For Women in the STEM Pipeline, It’s Leaky and Full of Lead
WHY YOU SHOULD CARE
Less than 1 percent of venture deals go to Black women founders.
By Libby Coleman
As Silicon Valley accumulates ever more wealth and power, discussions about who’s left out of its largesse are becoming more common. A shocking 0.2 percent of venture funding goes to Black women founders, and though recent years have seen gains, we’ve not come a long way, baby.
Nonetheless, some will not be deterred. “I think we’re on the cusp of great change,” maintains Kathryn Finney, a networker extraordinaire and a fairy godmother of sorts to demographically unlikely founders. “We’re on the edge.”
Finney started her organization, digitalundivided, in 2012 to put the digital divide, and its effects on wealth inequality, front and center. Along with #ProjectDiane, the organization studies the who’s who of seed lucre (its research generated that 0.2 percent figure). Finney’s organization also focuses on “investing where others won’t,” including by connecting founders with mentors and investors. This summer she’ll be opening the BIG Innovation Center, home to an accelerator for promising startups led by Black and Latina founders. OZY scored some of Finney’s time to talk about who to watch, quotas and the history of the field’s diversity (it’ll surprise you). Our conversation has been edited.
Kathryn Finney: Kathryn Finney — I’d be remiss if I didn’t say my own name. Other people too, especially in our programs, where women are working in many different fields. Some are Nicole Sanchez at eCreditHero, Kellee James at Mercaris, Kelechi Anyadiegwu at Zuvaa and Cheryl Contee at Attentive.ly.
OZY: Was there ever a time when there was parity between women and men in tech?
KF: What we’ve found, researching a documentary, was that there wasn’t necessarily parity, but prior to 1970, computing was considered a female field. A lot of things had to be done by hand, and they hired female mathematicians. In programming there was a majority of women up until the 1970s, when computers became more sophisticated. There’s a really great book by Margot Lee Shetterly, Hidden Figures, about Black women “computers” who worked at NASA and helped calculate the landing on the moon. She has a movie coming out starring Viola Davis, Taraji P. Henson and many others, based upon her book.
OZY: What’s the biggest obstacle to getting more women into STEM positions? How are you working on solving that?
KF: Our main objective is always to find untapped potential in our community. We look at entrepreneurship as the key. We deal with women with ideas with centered around technology. How do we help them grow and help them be successful? Once young folk come into tech, we show them what they can do with it and how tech entrepreneurship can create economic empowerment in their communities.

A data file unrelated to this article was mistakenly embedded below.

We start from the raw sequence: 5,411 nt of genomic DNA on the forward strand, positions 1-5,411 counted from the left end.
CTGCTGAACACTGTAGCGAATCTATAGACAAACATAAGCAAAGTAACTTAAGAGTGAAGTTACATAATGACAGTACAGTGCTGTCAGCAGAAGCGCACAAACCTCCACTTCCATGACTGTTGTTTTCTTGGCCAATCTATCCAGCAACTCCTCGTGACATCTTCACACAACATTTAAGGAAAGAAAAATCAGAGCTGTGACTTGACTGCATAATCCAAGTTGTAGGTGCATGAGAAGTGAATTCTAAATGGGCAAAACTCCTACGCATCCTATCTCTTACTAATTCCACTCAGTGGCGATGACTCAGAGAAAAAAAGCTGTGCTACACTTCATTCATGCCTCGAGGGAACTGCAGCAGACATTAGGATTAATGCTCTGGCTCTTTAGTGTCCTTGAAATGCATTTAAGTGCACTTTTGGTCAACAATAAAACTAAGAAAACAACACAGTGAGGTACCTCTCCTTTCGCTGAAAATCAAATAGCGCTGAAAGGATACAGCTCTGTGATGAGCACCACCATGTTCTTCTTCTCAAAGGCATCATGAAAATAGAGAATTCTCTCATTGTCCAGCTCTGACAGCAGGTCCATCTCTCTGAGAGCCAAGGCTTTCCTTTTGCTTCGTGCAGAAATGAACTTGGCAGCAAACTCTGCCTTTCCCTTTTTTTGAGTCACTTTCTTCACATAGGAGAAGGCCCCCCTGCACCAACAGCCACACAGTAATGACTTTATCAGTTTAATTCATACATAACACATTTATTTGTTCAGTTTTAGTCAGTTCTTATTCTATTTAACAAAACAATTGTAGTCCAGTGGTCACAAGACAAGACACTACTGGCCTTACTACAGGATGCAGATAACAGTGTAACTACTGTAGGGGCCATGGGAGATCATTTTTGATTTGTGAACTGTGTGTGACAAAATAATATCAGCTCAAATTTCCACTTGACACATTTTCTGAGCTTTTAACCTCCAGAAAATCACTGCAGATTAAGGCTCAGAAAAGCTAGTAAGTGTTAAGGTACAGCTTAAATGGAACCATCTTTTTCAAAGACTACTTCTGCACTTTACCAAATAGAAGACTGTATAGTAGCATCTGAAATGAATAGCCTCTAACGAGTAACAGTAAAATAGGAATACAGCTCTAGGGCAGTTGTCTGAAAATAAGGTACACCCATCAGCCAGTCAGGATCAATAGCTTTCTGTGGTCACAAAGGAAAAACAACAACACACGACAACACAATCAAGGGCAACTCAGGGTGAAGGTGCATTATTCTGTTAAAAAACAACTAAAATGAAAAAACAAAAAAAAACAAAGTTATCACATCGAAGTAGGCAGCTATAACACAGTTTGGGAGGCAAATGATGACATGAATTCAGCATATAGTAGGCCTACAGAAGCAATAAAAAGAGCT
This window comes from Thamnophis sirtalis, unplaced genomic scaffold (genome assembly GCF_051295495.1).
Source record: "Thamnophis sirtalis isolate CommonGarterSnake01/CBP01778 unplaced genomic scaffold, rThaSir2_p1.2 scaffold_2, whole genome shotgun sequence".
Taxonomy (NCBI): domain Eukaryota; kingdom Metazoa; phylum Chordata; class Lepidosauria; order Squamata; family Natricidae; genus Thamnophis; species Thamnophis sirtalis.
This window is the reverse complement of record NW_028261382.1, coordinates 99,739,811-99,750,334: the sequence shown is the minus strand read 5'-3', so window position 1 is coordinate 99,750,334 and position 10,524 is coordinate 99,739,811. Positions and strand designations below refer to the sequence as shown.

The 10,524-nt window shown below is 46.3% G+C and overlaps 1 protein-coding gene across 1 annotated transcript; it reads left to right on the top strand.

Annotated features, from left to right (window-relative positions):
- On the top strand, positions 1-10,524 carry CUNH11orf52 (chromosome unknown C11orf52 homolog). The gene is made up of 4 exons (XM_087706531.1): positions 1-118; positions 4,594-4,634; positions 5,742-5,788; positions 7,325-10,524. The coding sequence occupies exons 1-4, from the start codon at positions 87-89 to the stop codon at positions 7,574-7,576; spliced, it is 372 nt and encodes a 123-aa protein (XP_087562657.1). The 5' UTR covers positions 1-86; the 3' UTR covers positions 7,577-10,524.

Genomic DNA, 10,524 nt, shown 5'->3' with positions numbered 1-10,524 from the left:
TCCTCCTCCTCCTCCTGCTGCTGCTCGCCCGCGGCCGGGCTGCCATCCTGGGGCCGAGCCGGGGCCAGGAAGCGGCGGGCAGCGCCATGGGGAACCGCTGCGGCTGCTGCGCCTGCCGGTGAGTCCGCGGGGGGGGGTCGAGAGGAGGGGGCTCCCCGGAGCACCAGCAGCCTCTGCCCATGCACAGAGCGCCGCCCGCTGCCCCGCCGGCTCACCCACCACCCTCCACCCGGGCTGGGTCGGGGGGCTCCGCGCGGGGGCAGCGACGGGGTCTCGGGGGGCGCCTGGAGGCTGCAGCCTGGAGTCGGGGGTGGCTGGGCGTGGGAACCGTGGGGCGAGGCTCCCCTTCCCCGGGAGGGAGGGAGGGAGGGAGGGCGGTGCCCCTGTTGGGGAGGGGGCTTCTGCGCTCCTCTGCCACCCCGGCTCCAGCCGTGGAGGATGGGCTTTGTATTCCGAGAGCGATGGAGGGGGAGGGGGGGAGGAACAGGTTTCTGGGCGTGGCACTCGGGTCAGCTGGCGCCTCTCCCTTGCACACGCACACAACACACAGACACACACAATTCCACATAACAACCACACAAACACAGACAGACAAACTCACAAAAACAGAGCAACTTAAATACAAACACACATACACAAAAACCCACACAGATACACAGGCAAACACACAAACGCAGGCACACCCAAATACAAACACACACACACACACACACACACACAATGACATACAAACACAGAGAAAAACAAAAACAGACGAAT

The creative aspect hasn’t been encouraged enough. It’s not just about selling someone else’s solution — it’s about ownership and about equity. It’s about who has the permission to create, to own something. Do we want them to get hired at tech companies? Do we want them to be Sheryl Sandberg, or do we want them to be Mark Zuckerberg?
I’ve learned that the pipeline is leaky and made of lead — it can be very poisonous. And it’s crooked for us and there’s a lot of gook that slows the flow. People fall out. A lot of my time is spent mentoring a lot of startups to not give up. Tech wants diversity, but diverse versions of themselves — Black people who are like them. They don’t want inclusion; they want assimilation.
OZY: What are the best ways for government to intervene?
KF: One major intervention would have to be pension funds. If pension funds, which are huge investors, said we’re going to divest from all firms that don’t have diverse investments, you wanna see how quickly every eligible Black Latina female–led startup gets funded? Probably within a day. The government can use its financial resources to say if you want the public’s money — pension funds are from a diverse workforce — then you have to invest in people who look like their grandchildren and children.
OZY: What do you think about quotas for women in STEM in universities or at companies?
KF: I think that’s fine. When I was at Yale — the school I went to was part of the medical school — there weren’t enough Black students applying to the school, for whatever reason. As a result, it was making it very difficult to reach any sort of quota that it had internally. We have to make sure if we’re going to force it that there’s a pipeline and a flow.
OZY: Are women better at STEM than men?
KF: No. We all have talents and things we bring that are different. Women aren’t better, but women are necessary.